International Monetary Fund

This note is on Korea’s transition to a knowledge-based economy, the prospects and challenges ahead, and the development of its financial sector. Assessment of recent government initiatives to develop capital markets has been presented. The note discusses restrictions on Chaebol ownership of Korean banks and strategy for restructuring the small and medium-sized enterprise sector in Korea. This note describes the key fiscal challenges and discusses possible ways to address them, arguing that there is already a great need to start taking remedial action.

Ms. Wenjie Chen

Online job posting analysis shows the extent of the pandemic’s damage, especially to women and youth

Mr. Ippei Shibata

Using the U.S. Current Population Survey data, this paper compares the distributional impacts of the Pandemic Crisis and those of the Global Financial Crisis in terms of (i) worker characteristics, (ii) job characteristics–“social” (where individuals interact to consume goods), “teleworkable” (where individuals have the option of working at home), and “essential” jobs (which were not subject to government mandated shut-downs during the recent recession), and (iii) wage distributions. We find that young and less educated workers have always been affected more in recessions, while women and Hispanics were more severely affected during the Pandemic Recession. Surprisingly, teleworkable, social and essential jobs have been historically less cyclical. This historical acyclicality of teleworkable occupations is attributable to its higher share of skilled workers. Unlike during the Global Financial Crisis, however, employment in social industries fell more whereas employment in teleworkable and essential jobs fell less during the Pandemic Crisis. Lastly, during both recessions, workers at low-income earnings have suffered more than top-income earners, suggesting a significant distributional impact of the two recessions.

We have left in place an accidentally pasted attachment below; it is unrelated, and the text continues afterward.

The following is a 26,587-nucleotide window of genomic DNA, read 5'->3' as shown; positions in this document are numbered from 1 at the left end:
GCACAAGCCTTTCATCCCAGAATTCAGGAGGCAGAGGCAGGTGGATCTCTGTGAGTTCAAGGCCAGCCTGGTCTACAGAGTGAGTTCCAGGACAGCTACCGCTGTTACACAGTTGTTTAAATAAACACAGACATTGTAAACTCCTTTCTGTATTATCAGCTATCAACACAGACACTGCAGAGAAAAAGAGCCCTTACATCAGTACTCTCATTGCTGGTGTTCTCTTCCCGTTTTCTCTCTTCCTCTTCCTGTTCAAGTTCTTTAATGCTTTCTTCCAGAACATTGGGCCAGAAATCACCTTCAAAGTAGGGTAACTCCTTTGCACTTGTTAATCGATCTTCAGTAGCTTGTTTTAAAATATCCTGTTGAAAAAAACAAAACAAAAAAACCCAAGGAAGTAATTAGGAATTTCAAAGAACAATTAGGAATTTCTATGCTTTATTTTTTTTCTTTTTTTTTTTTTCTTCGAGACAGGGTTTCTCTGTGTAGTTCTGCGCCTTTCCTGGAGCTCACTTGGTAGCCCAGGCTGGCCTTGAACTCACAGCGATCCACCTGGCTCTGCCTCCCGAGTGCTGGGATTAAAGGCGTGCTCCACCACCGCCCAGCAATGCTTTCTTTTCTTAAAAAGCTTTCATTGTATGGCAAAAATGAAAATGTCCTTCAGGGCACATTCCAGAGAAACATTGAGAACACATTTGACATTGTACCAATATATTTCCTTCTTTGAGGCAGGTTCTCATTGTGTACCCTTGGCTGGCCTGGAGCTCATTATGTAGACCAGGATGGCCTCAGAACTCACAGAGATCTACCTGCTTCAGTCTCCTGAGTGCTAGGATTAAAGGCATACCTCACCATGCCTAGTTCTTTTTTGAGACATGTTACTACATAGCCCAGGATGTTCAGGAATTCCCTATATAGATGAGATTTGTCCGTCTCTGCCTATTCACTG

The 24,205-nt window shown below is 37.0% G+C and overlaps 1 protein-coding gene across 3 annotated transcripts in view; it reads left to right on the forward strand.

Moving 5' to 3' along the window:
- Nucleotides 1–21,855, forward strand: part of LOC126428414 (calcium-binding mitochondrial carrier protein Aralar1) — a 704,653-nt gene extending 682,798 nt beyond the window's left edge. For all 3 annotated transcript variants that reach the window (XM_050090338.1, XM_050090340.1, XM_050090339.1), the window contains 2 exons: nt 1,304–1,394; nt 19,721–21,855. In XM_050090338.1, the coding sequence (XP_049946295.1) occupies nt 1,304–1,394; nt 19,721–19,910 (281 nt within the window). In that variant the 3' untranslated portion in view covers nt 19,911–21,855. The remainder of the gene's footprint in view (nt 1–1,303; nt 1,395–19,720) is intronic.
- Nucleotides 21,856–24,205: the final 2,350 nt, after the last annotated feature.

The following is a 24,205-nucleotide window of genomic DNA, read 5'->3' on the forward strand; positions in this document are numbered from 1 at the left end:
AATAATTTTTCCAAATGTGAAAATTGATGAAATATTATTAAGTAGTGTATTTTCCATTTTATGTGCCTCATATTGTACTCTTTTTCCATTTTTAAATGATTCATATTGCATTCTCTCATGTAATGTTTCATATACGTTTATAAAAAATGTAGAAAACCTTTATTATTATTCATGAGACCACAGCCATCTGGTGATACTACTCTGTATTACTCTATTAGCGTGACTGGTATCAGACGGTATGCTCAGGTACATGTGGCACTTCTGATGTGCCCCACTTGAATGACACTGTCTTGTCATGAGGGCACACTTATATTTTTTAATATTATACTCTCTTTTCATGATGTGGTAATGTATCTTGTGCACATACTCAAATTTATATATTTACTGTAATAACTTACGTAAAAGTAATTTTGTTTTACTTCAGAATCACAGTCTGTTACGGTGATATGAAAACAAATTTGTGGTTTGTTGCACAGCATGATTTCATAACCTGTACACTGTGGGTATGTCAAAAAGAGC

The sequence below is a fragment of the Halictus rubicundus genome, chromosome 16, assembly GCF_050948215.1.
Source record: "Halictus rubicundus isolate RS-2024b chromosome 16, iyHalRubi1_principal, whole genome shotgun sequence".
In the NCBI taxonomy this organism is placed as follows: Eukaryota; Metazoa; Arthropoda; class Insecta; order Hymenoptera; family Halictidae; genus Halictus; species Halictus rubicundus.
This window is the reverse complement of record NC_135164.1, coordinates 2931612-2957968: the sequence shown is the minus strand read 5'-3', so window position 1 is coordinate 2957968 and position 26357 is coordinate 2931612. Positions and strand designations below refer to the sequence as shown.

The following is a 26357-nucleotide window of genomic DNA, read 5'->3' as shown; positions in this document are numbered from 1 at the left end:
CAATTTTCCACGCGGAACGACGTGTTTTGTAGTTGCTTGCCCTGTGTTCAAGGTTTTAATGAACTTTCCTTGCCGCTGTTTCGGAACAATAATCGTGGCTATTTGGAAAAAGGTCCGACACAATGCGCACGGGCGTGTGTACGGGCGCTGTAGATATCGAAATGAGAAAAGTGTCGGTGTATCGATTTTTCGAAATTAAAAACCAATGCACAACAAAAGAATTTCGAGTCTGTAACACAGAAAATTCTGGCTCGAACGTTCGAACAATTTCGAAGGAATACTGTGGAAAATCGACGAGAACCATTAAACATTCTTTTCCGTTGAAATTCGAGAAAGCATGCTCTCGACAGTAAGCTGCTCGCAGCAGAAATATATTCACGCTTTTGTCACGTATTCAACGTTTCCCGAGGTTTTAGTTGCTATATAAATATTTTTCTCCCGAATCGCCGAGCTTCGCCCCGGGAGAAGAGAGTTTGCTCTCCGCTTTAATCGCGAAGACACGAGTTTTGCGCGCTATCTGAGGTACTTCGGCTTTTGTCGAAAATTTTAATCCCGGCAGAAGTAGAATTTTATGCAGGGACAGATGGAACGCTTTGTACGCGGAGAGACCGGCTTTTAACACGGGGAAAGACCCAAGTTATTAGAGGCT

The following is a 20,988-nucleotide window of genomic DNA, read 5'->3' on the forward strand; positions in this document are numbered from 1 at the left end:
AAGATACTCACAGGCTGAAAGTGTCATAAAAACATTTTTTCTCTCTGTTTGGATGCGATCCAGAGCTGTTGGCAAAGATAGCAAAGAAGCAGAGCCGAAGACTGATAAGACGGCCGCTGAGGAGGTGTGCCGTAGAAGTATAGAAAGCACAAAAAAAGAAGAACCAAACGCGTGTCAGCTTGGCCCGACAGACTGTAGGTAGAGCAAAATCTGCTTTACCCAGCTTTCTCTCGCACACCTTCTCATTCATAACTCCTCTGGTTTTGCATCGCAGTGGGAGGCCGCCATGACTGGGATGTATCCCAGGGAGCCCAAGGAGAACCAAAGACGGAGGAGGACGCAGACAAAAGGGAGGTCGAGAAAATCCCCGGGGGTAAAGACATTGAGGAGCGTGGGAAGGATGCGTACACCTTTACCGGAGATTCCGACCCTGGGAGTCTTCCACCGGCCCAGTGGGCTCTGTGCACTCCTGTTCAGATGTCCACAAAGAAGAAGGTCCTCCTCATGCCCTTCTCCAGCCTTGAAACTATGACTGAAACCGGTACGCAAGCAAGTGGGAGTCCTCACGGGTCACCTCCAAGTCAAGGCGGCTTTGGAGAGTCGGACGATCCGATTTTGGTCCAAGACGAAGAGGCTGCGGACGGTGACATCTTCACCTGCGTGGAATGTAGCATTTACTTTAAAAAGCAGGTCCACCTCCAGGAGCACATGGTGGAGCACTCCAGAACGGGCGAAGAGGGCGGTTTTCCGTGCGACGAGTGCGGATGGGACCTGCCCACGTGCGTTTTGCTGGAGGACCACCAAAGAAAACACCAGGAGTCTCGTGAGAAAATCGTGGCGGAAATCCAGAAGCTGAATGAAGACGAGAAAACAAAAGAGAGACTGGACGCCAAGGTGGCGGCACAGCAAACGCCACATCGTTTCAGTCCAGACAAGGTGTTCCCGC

International Monetary Fund

-called “Nouveaux Services-Nouveaux Emplois” or “Emploi-Jeunes”) , with 150,000 jobs already created in 1998. The program will also include a new blueprint called “TRACE” which will offer a route for integration to young people facing severe family, social, and cultural problems. This scheme is expected to cover 60,000 young people in three years. The fresh start program includes: drawing up an individual action plan (and follow-up interviews), followed by a training proposal or a job offer, as well as career guidance and help in job prospecting, or individualized social

International Monetary Fund
This Selected Issues paper addresses the question of what policy changes in France are needed under European Monetary Union (EMU), as regards the role of fiscal policy in stabilizing the economy. The fiscal strategy over the past two and a half decades is reviewed, and, against this background, an assessment is offered concerning the role and scope of fiscal stabilizers in France under EMU. The main conclusions is that over the past two and a half decades, fiscal policy operated in a clear countercyclical way in France, but this reflected essentially the functioning of automatic stabilizers.